Flannery was Enda's PJ Mara – and a bigger loss than a minister to party
IT'S impossible to overstate the impact of Frank Flannery's resignation on Fine Gael and Enda Kenny. It represents an earthquake within the party measuring off the end of the Richter scale, more significant than any ministerial casualty.
This man has dedicated his complete passion, intelligence and energy to Fine Gael. Having been a member of the party myself from 1979 to 2009, I can testify to his enormous internal influence.
Few in the upper echelons, let alone amongst the grassroots of the party, saw this coming as the Rehab row rumbled on. It's reasonable to surmise that, privately, Flannery felt so isolated by the party hierarchy's abandonment of him politically to the ravages of the Public Accounts Committee that he decided to go the whole hog and quit as director of elections and trustee.
Like Oliver Connolly, any pain in parting will be endured privately – with a public facade of loyalty.
Originally one of Garret FitzGerald's 'national handlers', he played a critical role throughout three general election campaigns of 1981-82 in rapid succession.
Along with Peter Prendergast, Enda Marron and Ted Nealon, they marketed 'Garret the Good' as a political brand.
Frank's specialist expertise lay in forensic analysis of ground wars, including: geographic spread of candidates; optimal numbers of runners on a ticket; localised constituency issues/traditions; acute radar for winnability among newcomers.
He didn't leave much to guesswork, pioneering private opinion poll sample ballot papers, pilot-testing possible parachutists and assessing the strengths of opposing party candidates. Without the nod from Frank, candidates could struggle through a convention, with no chance of being added by the national executive.
Throughout John Bruton's leadership, he remained one of the original FG godfathers who wielded an effective potent control of all matters relating to headquarters, organisation, strategy, finance and campaigning.
When Bruton was toppled as leader in 2001, Michael Noonan dispensed with his services (he also did not appoint Enda Kenny to the front bench). After the disaster of a campaign of 2002, when Kenny was elected leader, Flannery was the most pivotal figure in the party – bar none.
Both men hailed from the West of Ireland, Frank having been reared and educated in Co Galway and UCG. There, as president of the union of students of Ireland in 1971 and 1972, he formed an abiding friendship with Pat Rabbitte. This later formed a basis to construct the Mullingar Accord of the 2007 general election campaign between Labour and Fine Gael, with Rabbitte and Kenny as respective leaders.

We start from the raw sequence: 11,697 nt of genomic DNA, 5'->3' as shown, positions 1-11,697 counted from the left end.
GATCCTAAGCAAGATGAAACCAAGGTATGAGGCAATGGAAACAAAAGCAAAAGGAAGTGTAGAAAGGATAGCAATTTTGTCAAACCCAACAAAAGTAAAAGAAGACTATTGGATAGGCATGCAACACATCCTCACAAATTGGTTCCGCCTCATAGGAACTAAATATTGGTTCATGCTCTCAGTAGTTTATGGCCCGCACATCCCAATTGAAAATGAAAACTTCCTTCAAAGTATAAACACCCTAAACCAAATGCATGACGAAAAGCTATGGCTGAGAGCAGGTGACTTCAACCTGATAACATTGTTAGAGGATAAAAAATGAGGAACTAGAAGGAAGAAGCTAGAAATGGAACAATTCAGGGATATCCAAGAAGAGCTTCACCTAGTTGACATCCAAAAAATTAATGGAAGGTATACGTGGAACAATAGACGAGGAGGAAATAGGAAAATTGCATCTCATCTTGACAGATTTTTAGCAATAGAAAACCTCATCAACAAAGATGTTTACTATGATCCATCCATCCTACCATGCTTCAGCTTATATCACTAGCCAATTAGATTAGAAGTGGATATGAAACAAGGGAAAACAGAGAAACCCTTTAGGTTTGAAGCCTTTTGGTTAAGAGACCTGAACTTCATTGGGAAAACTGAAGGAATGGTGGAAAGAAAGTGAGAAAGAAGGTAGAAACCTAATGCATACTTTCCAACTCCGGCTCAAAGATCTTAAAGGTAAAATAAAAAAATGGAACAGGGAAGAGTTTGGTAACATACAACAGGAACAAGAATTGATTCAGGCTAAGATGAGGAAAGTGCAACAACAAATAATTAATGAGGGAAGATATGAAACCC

During nine years when Kenny was leader in opposition, Flannery became much more than a party Svengali. His loyalty was as much to Kenny as to Fine Gael. He became the brains of the operation, masterminding blueprints for the modernisation of FG.
Flannery became for Kenny what PJ Mara was to the Fianna Fail of Charlie Haughey and Bertie Ahern; Karl Rove to George Bush; Alastair Campbell to Tony Blair – indispensable, unswervingly loyal mentor in darkest moments.
For Kenny, his resignation is akin to bereavement. It is made all the more painful because it was inflicted in the classic 'whiskey and revolver' method: "Sorry, mate, there's nothing I can do for you. Good night, good luck and safe on the way home . . ."
Politics is the cruellest and most heartless profession, where personal and party survival makes even your closest colleague/friend expendable.
Few party insiders, except Environment Minister Phil Hogan, Mark Mortell (chief party PR guru/closest associate of Frank), Tom Curran (general secretary) and Mark Kennelly (Taoiseach's chief of staff) will ever know the debt that Fine Gael owes Flannery.
It's dubious whether Kenny would have become Taoiseach without Flannery's skills and commitment. That counted for nothing this week. At the political summit, loyalty is a one-way street. Coincidentally, it sends messages to ministers that if Frank can be let go, anybody can.
When Enda's political career is over, hopefully he will recall this as one of his saddest and darkest weeks – I'd expect no less in terms of human decency. It's events like this that make parents discourage their kids from careers in politics.
It's a personal tragedy for a man who could have handled things differently. Over recent months, there was open speculation about Flannery's private pension arrangements when retiring in 2006 as Rehab's CEO, having worked there since 1973 and as CEO since 1981. It was right in the middle of the Celtic Tiger era, when costs of defined benefit pensions started to escalate.
This matter from yesteryear came into sharp focus when the top-up payments of Paul Kiely's CRC pension contributions were revealed before the PAC. Two million euro was transferred from charitable CRC Friends funds to meet shortfalls in the staff pension fund. The depth of negative public reaction meant that the much larger Rehab charity's internal remuneration would inevitably come into focus.
Flannery quit the two organisations to which he had dedicated his adult life in order to evade further PAC probes. Given that transparency must emerge anyway, it's a dubious judgment call. Questions tend not to disappear.
Aside from those issues of genuine public interest, transparency and accountability, Flannery's exodus from Fine Gael deserved more fulsome generous tributes from former party colleagues.
Those enjoying high office as ministers, advisers and apparatchiks owe him mega debts of respect, gratitude and admiration for getting them where they are today.
Their silence is deafening.